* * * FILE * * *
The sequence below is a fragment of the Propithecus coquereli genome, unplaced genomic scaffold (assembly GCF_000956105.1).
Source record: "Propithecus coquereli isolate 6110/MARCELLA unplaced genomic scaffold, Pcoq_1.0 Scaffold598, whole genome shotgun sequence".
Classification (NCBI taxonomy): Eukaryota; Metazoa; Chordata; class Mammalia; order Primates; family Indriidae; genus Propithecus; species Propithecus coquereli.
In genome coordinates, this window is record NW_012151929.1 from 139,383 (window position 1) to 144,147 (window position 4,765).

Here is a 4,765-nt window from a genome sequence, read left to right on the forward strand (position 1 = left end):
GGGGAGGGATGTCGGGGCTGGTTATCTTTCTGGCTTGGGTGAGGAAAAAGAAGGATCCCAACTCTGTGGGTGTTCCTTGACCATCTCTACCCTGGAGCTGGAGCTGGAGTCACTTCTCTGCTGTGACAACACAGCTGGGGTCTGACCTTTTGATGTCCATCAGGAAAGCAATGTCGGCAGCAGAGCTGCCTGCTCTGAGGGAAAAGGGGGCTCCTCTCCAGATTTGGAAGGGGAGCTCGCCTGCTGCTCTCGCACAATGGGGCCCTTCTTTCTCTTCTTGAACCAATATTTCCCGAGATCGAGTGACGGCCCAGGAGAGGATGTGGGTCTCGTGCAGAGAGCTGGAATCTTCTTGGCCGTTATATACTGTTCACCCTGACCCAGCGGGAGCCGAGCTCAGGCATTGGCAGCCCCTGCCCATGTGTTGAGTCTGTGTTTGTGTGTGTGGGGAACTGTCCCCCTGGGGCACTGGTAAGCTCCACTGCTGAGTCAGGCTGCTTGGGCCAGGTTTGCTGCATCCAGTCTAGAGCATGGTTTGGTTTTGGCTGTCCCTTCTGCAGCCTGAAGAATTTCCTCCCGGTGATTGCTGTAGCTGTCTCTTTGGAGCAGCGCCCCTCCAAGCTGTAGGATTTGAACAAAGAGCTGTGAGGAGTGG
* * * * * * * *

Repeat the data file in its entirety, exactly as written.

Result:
The sequence below is a fragment of the Propithecus coquereli genome, unplaced genomic scaffold (assembly GCF_000956105.1).
Source record: "Propithecus coquereli isolate 6110/MARCELLA unplaced genomic scaffold, Pcoq_1.0 Scaffold598, whole genome shotgun sequence".
Classification (NCBI taxonomy): Eukaryota; Metazoa; Chordata; class Mammalia; order Primates; family Indriidae; genus Propithecus; species Propithecus coquereli.
In genome coordinates, this window is record NW_012151929.1 from 139,383 (window position 1) to 144,147 (window position 4,765).

Here is a 4,765-nt window from a genome sequence, read left to right on the forward strand (position 1 = left end):
GGGGAGGGATGTCGGGGCTGGTTATCTTTCTGGCTTGGGTGAGGAAAAAGAAGGATCCCAACTCTGTGGGTGTTCCTTGACCATCTCTACCCTGGAGCTGGAGCTGGAGTCACTTCTCTGCTGTGACAACACAGCTGGGGTCTGACCTTTTGATGTCCATCAGGAAAGCAATGTCGGCAGCAGAGCTGCCTGCTCTGAGGGAAAAGGGGGCTCCTCTCCAGATTTGGAAGGGGAGCTCGCCTGCTGCTCTCGCACAATGGGGCCCTTCTTTCTCTTCTTGAACCAATATTTCCCGAGATCGAGTGACGGCCCAGGAGAGGATGTGGGTCTCGTGCAGAGAGCTGGAATCTTCTTGGCCGTTATATACTGTTCACCCTGACCCAGCGGGAGCCGAGCTCAGGCATTGGCAGCCCCTGCCCATGTGTTGAGTCTGTGTTTGTGTGTGTGGGGAACTGTCCCCCTGGGGCACTGGTAAGCTCCACTGCTGAGTCAGGCTGCTTGGGCCAGGTTTGCTGCATCCAGTCTAGAGCATGGTTTGGTTTTGGCTGTCCCTTCTGCAGCCTGAAGAATTTCCTCCCGGTGATTGCTGTAGCTGTCTCTTTGGAGCAGCGCCCCTCCAAGCTGTAGGATTTGAACAAAGAGCTGTGAGGAGTGG